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  1. #1
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    Naming conventions

    I read the Access Ten Commandments today:
    http://www.mvps.org/access/tencommandments.htm

    forgive my noobish glow but, and recommendations on naming conventions? I have typically tried to use Nametbl, Nameqry, Namefrm, Namerpt and try to name things along the same lines, like Issue table for the primary table of my app, Issueqry for the query that brings together the lookups with the Issuetbl. Issuefrm would probably look at that and last Issuerpt for the big report with everything. Then as I add criteria I tend to add that to the name, like IssueOpenByUserrpt and so on.
    Thoughts, crticisms, ideas?

    I'm off to try an look up DB splitting now.

  2. #2
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    naming conventions are great, as is plainly evidenced by how many of them there are

    if you have a naming convention, use it -- it will be a great comfort to you if you have to maintain your own code, and it might even help someone else if they have to maintain your code after you're gone
    rudy.ca | @rudydotca
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  3. #3
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    Fair enough. So 'almost' anything works as long as you stick to it like glue, eh.

  4. #4
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    No spaces in object names.
    Use CamelBackStyle rather than underscore_style.
    Don't use object type prefixes such as "sp", "tbl", or whatever.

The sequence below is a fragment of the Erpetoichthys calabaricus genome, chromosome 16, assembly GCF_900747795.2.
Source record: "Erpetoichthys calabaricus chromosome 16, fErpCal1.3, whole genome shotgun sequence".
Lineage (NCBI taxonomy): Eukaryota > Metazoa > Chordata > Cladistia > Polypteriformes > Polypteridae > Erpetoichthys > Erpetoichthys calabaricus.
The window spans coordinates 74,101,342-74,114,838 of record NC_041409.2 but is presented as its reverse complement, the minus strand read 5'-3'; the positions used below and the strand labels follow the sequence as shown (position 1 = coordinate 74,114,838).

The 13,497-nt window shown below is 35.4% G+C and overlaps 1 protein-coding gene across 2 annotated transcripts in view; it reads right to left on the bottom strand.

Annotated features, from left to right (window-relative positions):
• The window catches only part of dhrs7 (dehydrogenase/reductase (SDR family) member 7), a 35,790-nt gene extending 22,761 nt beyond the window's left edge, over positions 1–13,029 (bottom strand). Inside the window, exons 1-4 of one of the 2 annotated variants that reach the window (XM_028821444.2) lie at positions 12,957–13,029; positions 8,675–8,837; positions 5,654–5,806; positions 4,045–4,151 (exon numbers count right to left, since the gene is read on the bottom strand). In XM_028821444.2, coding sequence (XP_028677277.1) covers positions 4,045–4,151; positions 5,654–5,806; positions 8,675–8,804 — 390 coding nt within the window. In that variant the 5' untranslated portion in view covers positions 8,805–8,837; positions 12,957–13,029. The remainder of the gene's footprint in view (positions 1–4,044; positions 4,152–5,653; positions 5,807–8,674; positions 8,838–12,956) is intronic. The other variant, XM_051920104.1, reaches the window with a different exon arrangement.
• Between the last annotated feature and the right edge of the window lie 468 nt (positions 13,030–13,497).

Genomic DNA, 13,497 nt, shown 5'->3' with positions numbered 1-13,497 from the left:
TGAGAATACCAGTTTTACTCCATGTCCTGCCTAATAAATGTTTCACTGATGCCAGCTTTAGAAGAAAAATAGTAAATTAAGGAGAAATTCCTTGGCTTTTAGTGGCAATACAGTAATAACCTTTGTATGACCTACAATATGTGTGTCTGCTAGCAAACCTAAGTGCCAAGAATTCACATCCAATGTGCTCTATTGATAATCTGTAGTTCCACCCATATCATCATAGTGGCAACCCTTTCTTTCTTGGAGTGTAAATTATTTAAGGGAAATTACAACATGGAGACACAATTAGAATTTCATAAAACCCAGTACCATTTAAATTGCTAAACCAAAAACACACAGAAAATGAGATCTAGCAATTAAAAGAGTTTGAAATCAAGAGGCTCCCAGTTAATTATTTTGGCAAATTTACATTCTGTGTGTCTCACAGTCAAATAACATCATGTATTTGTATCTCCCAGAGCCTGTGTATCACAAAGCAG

Eschew Acronyms.
    Name your objects so that your SQL statements read like sentences.
    If it's not practically useful, then it's practically useless.

    blindman
    www.chess.com: "sqlblindman"
    www.LobsterShot.blogspot.com

  5. #5
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    Quote Originally Posted by blindman
    Name your objects so that your SQL statements read like sentences.
    Oh, that one seems like a really good one. They're all good but that one is one I hadn't thought of, yet so obvious

  6. #6
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    UnlessOfCourseYouAreParticuallyVerboseAndHaveATend ancyToOverexplainEverything.
    "An adventure is only an inconvenience rightly understood; an inconvenience is only an adventure wrongly considered." ~G.K. Chesterton

  7. #7
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    Quote Originally Posted by msmeland
    UnlessOfCourseYouAreParticuallyVerboseAndHaveATend ancyToOverexplainEverything.
    IAmGuiltyOfThatPrettyOften


  8. #8
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    Quote Originally Posted by starkmann
    ...as long as you stick to it like glue, eh.
    no way

    you want to be able to unstick yourself from it painlessly, should it turn out, in retrospect, to be silly

    you know, like naming all your tables with 'tbl' as the first three characters
    rudy.ca | @rudydotca
    Buy my SitePoint book: Simply SQL

  9. #9
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    stupid question but a couple of you mentioned not naming your items with a prefix. I don't but why is that so bad? You have to read four more characters to see what you are talking about but is there something more I am missing?